Omega-3-rich fish skin grafts have been shown to accelerate wound healing in full-thickness wounds.The goal of this study was to compare the fish skin graft with standard of care (SOC) using collagen alginate dressing in the management of treatment-resistant diabetic foot ulcers (DFUs), defined as superficial ulcers not involving tendon capsule or bone.
Patients with diabetic foot ulcers who were first treated with standard of care (offloading, appropriate debridement, and moist wound care) for a 2-week screening period were then randomized to either receiving standard of care alone or standard of care plus fish skin graft applied weekly for up to 12 weeks. The primary endpoint was the percentage of wounds closed at 12 weeks.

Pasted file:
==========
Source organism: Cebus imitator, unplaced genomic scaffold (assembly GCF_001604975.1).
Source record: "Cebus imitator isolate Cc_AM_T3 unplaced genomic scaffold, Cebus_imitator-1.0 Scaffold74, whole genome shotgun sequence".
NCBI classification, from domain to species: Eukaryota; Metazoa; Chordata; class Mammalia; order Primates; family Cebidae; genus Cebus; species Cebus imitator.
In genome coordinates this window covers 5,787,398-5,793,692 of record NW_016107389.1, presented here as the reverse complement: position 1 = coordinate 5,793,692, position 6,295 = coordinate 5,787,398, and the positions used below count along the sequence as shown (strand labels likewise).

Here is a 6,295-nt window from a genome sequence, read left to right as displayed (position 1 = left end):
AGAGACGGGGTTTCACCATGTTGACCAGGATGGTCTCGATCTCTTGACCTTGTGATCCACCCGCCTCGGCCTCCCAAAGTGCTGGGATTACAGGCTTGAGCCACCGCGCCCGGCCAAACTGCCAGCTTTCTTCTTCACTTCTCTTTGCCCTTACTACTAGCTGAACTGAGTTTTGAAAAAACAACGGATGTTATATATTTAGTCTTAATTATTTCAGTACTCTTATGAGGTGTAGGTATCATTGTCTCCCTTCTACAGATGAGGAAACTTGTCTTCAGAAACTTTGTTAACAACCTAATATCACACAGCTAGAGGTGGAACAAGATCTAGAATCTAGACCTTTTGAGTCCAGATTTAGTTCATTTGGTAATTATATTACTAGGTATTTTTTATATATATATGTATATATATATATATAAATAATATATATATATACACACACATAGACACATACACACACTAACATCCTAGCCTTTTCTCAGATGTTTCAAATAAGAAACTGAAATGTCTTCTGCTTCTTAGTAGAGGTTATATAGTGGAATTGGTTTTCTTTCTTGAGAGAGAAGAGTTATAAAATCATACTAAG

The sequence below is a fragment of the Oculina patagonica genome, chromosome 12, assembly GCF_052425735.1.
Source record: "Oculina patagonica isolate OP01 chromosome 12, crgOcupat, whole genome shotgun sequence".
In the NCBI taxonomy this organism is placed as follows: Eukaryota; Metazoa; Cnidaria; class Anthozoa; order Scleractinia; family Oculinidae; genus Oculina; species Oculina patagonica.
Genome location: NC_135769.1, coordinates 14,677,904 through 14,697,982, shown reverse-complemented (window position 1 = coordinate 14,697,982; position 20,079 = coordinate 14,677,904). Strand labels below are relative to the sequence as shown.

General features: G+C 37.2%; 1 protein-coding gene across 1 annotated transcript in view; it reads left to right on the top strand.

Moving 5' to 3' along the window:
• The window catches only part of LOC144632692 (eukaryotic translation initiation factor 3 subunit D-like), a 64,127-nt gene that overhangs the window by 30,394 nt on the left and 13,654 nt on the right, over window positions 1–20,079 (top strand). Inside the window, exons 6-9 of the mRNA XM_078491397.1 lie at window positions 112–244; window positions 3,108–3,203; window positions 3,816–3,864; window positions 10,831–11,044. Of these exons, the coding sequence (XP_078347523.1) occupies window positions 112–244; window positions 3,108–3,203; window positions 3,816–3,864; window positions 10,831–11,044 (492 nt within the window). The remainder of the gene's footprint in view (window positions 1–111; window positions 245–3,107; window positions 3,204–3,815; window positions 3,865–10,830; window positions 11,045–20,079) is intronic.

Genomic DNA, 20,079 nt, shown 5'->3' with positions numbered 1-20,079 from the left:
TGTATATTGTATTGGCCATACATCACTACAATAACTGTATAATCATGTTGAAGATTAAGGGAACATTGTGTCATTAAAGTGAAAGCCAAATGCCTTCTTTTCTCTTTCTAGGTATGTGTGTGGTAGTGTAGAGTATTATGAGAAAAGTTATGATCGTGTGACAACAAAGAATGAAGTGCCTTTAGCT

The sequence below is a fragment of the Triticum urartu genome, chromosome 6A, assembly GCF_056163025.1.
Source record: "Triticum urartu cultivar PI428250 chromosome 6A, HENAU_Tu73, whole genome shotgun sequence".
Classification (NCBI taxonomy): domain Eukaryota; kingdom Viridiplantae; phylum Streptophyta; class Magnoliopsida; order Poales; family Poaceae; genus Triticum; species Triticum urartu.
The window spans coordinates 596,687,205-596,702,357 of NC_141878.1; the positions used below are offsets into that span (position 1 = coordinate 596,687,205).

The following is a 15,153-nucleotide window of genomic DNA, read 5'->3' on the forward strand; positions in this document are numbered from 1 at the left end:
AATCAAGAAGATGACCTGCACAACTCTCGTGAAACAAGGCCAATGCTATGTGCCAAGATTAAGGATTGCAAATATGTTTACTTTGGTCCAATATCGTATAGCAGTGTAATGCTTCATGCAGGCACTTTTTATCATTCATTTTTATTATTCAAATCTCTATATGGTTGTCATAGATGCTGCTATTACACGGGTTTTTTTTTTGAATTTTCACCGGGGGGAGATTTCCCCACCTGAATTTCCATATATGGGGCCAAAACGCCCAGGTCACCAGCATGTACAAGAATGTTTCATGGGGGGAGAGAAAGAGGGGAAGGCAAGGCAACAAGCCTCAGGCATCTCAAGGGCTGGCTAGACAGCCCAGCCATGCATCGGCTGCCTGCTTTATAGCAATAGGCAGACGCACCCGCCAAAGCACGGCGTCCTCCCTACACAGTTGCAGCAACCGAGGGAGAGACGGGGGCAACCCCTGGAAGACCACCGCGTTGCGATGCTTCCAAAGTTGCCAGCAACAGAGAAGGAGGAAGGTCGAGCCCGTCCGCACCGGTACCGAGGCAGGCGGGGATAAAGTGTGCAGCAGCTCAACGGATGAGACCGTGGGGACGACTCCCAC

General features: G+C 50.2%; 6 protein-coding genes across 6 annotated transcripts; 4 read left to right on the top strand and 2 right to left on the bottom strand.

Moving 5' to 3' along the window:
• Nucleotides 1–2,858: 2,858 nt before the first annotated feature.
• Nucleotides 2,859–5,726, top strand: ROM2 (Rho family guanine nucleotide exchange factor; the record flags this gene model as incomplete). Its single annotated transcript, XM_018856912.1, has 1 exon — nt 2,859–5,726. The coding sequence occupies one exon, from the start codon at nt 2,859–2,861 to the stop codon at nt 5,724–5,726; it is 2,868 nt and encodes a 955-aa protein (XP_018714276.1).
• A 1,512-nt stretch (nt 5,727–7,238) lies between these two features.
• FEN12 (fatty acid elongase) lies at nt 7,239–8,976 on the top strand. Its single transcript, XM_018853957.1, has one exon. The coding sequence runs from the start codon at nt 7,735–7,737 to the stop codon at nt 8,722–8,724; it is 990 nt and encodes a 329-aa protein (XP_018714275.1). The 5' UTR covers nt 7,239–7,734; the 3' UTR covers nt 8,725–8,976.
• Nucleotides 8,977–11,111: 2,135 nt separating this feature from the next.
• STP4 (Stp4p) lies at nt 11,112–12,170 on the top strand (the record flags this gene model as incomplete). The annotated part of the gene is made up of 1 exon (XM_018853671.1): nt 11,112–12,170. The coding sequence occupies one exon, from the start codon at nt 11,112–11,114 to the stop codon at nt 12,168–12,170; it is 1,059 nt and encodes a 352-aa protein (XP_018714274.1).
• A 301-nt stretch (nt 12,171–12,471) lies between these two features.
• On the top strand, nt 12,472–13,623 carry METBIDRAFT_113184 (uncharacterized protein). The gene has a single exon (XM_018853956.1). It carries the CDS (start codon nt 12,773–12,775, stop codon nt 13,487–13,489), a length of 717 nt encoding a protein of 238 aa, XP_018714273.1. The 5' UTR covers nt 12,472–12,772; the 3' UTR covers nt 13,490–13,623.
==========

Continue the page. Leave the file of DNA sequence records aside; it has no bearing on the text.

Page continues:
Forty-nine patients were included in the final analysis. At 12 weeks, 16 of 24 patients’ diabetic foot ulcers (67%) in the fish skin arm were completely closed, compared with 8 of 25 patients’ diabetic foot ulcers (32%) in the standard of care arm. At 6 weeks, the percentage area reduction was 41.2% in the standard of care arm and 72.8% in the fish skin arm.
Conclusions: The application of fish skin graft to previously nonresponsive diabetic foot ulcers resulted in significantly more fully healed wounds at 12 weeks than standard of care alone. The study findings support the use of fish skin graft for chronic diabetic foot ulcers that do not heal with comprehensive standard of care treatment.